Adopted on May 8, 1996, the South African constitution is the supreme law of the land. No other government action can surpass the provisions enshrined therein. However, the South African community has been somewhat disgruntled by various developments that seek to undermine it.
Apart from the service delivery protests across the country by communities demanding basic services from government, in line with their constitutional rights, the government itself has proposed regressive laws which contradict constitutional rights, notably, the Protection of State Information Bill (dubbed the secrecy bill) and the General Intelligence Laws Amendment Bill (dubbed the spy bill).
The secrecy bill makes it a crime to leak, possess or publish information classified by the government. Various bodies within the government and potentially parastatals would have the right to classify any piece of information without having to justify that decision to anyone. Whistleblowers and journalists could face up to 25 years in jail if found guilty of such action.
This is in direct contradiction with the constitutionally guaranteed Promotion of Access to Information Act (PAIA) which was formulated to create transparency and accountability between a democratic state and its citizenry. Ordinary South Africans, academics, opposition parties, some members of parliament and civil society organisations have strongly opposed this legislation but, the government has not taken heed.
The spy bill on the other hand will allow the government to read people's emails, facebook pages and twitter accounts without the typical requirement that a warrant be issued by the court, which is usually only given where there is suspicion that a person has been involved in a crime. This is a complete violation of an individual's constitutional right to privacy.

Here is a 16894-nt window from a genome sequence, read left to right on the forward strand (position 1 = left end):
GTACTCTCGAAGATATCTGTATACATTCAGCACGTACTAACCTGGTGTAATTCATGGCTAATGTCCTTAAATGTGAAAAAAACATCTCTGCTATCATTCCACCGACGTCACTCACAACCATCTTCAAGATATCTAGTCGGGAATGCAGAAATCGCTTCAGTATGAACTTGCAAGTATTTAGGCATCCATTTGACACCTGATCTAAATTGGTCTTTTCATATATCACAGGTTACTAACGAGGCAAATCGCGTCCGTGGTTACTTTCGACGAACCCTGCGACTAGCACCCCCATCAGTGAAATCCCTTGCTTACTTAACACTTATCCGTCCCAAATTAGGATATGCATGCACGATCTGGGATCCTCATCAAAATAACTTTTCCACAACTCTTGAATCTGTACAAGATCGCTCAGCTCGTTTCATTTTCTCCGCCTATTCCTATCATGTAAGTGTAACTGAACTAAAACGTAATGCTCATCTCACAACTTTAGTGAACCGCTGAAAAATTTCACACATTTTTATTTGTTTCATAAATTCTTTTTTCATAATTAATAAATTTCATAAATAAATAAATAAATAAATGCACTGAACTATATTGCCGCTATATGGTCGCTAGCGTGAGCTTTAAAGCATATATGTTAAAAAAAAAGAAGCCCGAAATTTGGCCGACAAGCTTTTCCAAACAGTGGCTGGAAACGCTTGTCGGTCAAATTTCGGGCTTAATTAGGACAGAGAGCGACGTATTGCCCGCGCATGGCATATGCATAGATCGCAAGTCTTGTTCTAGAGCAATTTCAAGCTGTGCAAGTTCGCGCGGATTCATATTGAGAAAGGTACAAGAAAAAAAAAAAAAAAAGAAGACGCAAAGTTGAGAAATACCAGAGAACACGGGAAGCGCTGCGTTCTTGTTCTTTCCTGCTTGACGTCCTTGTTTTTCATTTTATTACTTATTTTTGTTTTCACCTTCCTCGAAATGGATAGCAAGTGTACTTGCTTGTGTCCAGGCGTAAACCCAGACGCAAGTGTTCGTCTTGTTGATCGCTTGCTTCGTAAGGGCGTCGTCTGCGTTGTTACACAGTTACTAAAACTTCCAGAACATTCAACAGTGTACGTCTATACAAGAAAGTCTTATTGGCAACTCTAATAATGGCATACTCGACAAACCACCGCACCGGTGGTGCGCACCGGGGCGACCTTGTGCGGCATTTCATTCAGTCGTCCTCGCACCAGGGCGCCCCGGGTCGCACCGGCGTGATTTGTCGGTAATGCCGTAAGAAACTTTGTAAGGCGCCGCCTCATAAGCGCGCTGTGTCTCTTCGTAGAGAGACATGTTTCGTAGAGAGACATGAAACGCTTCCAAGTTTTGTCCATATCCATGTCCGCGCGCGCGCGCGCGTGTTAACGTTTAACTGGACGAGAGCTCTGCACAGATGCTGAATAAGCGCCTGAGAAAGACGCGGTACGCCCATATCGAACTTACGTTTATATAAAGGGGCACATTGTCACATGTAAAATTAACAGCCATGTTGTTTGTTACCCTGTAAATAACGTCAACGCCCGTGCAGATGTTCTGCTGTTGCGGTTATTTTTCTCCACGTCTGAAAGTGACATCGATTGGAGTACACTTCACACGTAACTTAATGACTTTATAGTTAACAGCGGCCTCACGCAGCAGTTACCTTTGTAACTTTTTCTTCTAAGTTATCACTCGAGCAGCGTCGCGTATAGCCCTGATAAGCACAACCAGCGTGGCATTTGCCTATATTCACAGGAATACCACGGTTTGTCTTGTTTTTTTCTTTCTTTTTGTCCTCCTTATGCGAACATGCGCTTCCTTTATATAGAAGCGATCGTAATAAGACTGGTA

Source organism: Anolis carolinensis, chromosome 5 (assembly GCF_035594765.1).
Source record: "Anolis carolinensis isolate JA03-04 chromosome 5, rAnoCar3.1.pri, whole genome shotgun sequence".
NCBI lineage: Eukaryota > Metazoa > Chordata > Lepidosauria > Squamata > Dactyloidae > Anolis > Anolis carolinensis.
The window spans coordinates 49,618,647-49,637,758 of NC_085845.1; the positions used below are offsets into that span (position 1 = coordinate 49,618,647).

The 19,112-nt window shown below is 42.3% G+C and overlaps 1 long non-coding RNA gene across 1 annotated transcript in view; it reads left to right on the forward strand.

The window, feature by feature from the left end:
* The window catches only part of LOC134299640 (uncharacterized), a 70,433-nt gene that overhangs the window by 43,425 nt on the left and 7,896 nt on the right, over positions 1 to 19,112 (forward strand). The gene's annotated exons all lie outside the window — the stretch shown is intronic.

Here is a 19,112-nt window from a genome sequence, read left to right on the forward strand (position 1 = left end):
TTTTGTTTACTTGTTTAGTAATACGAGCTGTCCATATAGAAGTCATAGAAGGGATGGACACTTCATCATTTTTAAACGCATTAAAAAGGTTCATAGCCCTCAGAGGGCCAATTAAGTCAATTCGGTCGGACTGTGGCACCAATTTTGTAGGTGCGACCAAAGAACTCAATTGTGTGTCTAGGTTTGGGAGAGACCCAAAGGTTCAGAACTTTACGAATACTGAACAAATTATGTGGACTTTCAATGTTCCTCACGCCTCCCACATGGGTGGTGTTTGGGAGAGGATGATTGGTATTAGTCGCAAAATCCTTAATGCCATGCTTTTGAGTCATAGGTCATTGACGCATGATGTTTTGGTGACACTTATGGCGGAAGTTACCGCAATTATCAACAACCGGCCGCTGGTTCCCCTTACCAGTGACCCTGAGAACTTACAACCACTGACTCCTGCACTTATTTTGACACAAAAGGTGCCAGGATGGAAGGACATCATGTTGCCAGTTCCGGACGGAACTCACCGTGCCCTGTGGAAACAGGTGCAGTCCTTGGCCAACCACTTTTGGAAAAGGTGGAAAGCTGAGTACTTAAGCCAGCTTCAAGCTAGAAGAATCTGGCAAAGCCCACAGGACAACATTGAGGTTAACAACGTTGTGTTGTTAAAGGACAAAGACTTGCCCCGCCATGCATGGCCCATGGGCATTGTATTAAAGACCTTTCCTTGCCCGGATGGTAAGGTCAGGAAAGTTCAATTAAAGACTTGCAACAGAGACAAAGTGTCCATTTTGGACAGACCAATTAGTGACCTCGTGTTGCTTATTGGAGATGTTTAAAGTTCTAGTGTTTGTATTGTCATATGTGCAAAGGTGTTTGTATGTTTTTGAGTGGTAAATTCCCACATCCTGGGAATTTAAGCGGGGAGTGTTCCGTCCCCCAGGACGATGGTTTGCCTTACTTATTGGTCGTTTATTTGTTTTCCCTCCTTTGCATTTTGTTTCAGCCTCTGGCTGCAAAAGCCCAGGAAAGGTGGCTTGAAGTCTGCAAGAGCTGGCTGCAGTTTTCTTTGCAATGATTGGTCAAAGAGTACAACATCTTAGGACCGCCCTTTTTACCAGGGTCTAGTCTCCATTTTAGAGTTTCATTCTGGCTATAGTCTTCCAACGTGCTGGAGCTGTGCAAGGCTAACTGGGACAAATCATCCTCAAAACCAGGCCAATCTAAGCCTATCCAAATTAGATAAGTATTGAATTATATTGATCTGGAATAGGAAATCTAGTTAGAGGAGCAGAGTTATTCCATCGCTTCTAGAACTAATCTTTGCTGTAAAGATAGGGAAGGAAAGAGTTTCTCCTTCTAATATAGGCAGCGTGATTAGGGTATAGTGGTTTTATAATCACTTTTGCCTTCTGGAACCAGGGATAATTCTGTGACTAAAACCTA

Recently, a proposal has been tabled by the National House of Traditional Leaders to delete a clause in the constitution that guarantees equal rights to homosexuals. The House of Traditional Leaders is a body formed to advise the government on traditional laws and customs of the different ethnic groups such as Zulus and Xhosas. They argue that homosexuality is unAfrican and goes against religious values which the majority of South Africans subscribe to.
Many South Africans find it distressing, considering the state president himself once made a homophobic statement to which he offered, as some gay and lesbian organizations felt, a half-cooked apology. "In his apology he (Zuma) said he cannot discriminate against people based on their sexual orientation as it is against the constitution. That meant he wasn't apologising as Zuma the man, but as Zuma the politician 'bound' by the principles of his party (ANC). Personally, he probably still harbous homophobic feelings," said LesegoTlhwale, Link Co-ordinator for Behind the Mask, a gay and lesbian organisation.
These current threats to constitutional provisions serve as worrying reminders that despite claims that the SA constitution is one of the best in the world, its power on paper does not necessarily have impact one would expect on people's lives. Vulnerable groups such as women and children continue to be abused. Within the last month alone, at least two cases of gang-rape have surfaced in Johannesburg alone.
Many South Africans still go hungry with no shelter. Some school children still take classes under a tree, and the majority of the youth is unemployed and can hardly afford tertiary education. This then begs the question: "Who really enjoys these glorious rights enshrined in the constitution?"
SAHA is in possession of materials relating to the SA Constitution in the following collections:
AL2992 The Jonathan Klaaren Collection
AL3078 The Multi-party Negotiation Collection
AL3065 The Brian Currin Collection
SAHA also developed educational materials which talk about the notorious 1983 Constitution:
The 1983 Constitution - Source Booklet for Learners
The 1983 Constitution - Guide Booklet for Educators
Find out more about SAHA In The Classroom series
SAHA also developed an exhibition kit about the Bill of Rights which is an integral part of the SA constitution which enshrining all rights afforded to all persons within the country's borders.
Learn more about SAHA's exhibition kits